Prince Andrew, who currently occupies the hot seat for at least two dubious associations, sheds some light on a relatively unknown disease: anhidrosis, the inability to sweat. Let's take a look at that physical condition. (Whether you believe him is another story.)
Prince Andrew, 8th in line for the throne (fat chance!), cited a medical condition, anhidrosis, an inability to sweat, as proof that an affair with an underage
woman girl was untrue. While there are other concerns about the veracity of his statements , let us take a moment to consider this newly popular disease.
Sweating is a way we humans cool our body temperature, in place of having a nice coat of fur and panting, among other means to cool off. Millions of glands, eccrine are their names, open up releasing sweat – the cooling effect comes from the evaporation of the liquid off of our skin. There are other glands, the apocrine system, located primarily in our armpits and genitals that also release liquid when excited, along with perhaps a musk-like pheromone. Because of the location of the apocrine glands, this fluid may mix with bacteria, which in turn use the liquid as a nutrient exchanging it with us for an unpleasant odor.
While sweating is associated with exertion, it is not a result of a heightened cardiovascular system, but the response of a portion of the brain, the hypothalamus. Because it is a neurologic response, its distribution follows the nerve pathways. It is fair to say that Prince Andrew does not suffer from global anhidrosis, which is most often associated with a spinal cord injury, or injury to multiple systems.
Most frequently, patients with anhidrosis have an underlying neuropathy. Diabetes comes readily to mind. In this instance, it affects the areas associated with diabetic neuropathy, like the feet and hands. The loss of sweating changes the pH of the skin and microflora (an old term for the microbiome). Those changes are just a few of the factors that increase the incidence of infections in patients with diabetes.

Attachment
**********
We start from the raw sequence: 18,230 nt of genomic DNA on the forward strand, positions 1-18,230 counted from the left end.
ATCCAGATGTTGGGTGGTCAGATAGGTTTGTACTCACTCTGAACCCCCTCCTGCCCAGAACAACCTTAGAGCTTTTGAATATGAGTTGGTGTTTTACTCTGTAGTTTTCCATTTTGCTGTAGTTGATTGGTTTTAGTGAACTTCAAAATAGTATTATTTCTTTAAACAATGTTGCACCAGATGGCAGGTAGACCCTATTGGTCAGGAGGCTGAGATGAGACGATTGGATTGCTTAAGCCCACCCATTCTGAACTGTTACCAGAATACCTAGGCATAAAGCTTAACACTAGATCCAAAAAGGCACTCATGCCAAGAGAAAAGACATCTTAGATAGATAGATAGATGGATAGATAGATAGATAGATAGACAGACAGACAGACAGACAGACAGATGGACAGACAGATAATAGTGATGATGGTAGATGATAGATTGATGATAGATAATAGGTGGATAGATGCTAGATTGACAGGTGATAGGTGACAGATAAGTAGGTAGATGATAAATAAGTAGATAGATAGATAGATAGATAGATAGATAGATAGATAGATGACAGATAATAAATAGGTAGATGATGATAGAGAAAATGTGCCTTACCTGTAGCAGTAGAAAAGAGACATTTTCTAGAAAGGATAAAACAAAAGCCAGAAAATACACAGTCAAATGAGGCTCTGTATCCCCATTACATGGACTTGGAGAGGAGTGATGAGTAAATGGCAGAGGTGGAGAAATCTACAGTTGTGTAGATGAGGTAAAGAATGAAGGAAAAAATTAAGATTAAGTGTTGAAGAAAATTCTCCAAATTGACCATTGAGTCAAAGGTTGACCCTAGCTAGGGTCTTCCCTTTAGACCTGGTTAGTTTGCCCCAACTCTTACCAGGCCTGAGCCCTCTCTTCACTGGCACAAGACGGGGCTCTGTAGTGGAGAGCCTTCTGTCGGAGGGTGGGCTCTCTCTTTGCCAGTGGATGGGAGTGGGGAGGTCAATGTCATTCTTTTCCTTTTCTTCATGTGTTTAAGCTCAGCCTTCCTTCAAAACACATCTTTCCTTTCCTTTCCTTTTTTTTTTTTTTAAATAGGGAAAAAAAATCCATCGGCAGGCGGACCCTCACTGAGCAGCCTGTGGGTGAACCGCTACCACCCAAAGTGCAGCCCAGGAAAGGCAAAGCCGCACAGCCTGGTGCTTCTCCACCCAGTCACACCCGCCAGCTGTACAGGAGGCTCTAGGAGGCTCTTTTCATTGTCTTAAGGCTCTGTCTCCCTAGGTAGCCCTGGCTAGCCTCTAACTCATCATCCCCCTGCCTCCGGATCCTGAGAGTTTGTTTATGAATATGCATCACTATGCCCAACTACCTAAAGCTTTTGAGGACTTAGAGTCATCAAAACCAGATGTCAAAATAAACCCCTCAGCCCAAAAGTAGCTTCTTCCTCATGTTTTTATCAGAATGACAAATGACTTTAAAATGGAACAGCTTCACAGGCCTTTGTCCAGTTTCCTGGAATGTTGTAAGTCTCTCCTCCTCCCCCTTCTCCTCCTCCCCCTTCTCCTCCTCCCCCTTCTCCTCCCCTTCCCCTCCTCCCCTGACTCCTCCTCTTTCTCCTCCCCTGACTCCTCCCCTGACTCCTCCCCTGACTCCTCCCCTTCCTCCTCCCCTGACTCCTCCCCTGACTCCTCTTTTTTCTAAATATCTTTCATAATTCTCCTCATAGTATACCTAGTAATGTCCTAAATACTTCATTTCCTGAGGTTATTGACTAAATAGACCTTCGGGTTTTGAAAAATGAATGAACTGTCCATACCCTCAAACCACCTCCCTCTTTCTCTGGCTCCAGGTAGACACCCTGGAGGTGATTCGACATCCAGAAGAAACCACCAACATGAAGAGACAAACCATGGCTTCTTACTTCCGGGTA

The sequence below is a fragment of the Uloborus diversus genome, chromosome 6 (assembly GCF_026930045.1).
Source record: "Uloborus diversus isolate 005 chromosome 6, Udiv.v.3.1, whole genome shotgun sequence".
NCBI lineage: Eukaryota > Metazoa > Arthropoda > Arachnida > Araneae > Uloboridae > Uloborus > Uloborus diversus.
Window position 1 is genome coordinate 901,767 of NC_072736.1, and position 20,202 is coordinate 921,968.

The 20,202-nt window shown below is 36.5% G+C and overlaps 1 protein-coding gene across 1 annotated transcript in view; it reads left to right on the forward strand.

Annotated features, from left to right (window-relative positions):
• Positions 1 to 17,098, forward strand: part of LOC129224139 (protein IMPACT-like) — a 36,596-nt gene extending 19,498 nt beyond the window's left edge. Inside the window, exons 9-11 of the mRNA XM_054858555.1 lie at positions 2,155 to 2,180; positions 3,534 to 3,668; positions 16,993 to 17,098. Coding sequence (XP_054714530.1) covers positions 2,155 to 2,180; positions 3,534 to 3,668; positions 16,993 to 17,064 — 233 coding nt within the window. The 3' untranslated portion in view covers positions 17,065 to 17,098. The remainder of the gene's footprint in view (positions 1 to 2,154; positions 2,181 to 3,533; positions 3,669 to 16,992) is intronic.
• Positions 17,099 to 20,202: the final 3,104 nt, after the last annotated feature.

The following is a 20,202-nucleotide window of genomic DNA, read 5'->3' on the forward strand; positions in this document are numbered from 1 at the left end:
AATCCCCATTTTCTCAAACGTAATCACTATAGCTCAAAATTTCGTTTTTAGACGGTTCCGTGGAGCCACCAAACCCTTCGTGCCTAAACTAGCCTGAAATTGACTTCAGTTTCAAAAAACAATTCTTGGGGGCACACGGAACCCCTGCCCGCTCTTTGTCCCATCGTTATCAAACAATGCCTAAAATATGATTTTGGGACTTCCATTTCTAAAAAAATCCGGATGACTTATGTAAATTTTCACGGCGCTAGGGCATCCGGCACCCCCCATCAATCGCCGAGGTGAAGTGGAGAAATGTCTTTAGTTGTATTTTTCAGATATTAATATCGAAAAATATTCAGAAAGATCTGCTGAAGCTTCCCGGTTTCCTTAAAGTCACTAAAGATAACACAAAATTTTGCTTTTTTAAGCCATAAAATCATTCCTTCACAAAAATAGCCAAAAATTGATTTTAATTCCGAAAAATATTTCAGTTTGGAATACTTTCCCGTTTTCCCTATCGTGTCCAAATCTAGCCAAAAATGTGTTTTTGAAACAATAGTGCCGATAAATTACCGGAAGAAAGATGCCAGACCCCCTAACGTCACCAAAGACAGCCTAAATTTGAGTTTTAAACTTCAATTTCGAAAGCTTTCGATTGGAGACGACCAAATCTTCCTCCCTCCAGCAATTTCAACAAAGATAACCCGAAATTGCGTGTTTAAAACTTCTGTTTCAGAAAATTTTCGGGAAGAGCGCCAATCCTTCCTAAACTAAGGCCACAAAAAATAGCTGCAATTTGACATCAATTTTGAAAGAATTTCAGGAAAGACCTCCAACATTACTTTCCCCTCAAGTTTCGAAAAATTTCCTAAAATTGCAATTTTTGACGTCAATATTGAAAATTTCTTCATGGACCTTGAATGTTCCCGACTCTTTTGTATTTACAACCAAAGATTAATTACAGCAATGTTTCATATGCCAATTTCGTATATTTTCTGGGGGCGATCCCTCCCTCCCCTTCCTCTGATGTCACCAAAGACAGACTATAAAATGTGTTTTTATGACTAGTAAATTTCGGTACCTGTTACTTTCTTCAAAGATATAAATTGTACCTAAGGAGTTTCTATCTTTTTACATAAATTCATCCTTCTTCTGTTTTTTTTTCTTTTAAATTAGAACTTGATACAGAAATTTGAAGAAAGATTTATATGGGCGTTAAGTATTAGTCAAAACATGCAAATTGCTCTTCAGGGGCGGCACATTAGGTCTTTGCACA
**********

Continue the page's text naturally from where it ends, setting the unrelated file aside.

Other bodily distributions of anhidrosis are similar to those of Shingles, along the sides of the chest and abdomen, following the dermatome (skin mapping) of the nerves. Other causes of anhidrosis include direct trauma to the nerves and is a side effect of various anti-depressants. I failed to identify that a jolt of adrenaline, Prince Andrew’s physician’s underlying cause, as a known etiology or risk factor. My experience and that of a majority of our species are that epinephrine (the more medicalized term for adrenaline) promotes sweating.
The classic test for anhidrosis is the sweat test, where the area of concern is covered with a powder that changes color when moistened. With a thermometer in their mouth, a temperature sensor on the skin, the patients are placed in a warm room. Areas without a color change are not sweating. This simple test can be bolstered by testing various neurologic pathways to identify a “culprit” lesion.
Finally, the yang to anhidrosis’s yin is excessive sweating or hyperhidrosis. In this case, there is excessive sweating, the kind you hear about in those commercials for clinical strength antiperspirants. In addition to that option, there are several medicines, and in some cases, a nerve block is done.
Prince Andrew has cast a light on a relatively undiscussed disease. When I looked for patient numbers, most sites indicate actual patient statistics are unknown, because so many individuals have small areas of anhidrosis that they do not even recognize. So in that regard, Prince Andrew, thank you for your service. As to whether this medical condition buys him a “Get out of Jail Free” card, it is for others to decide.
 The Prince says he fails to remember the events or even the photograph of him and the accuser. His memory improves when he states he had taken Princess Beatrice to Pizza Express in Woking on the day in question. Memory is tricky that way.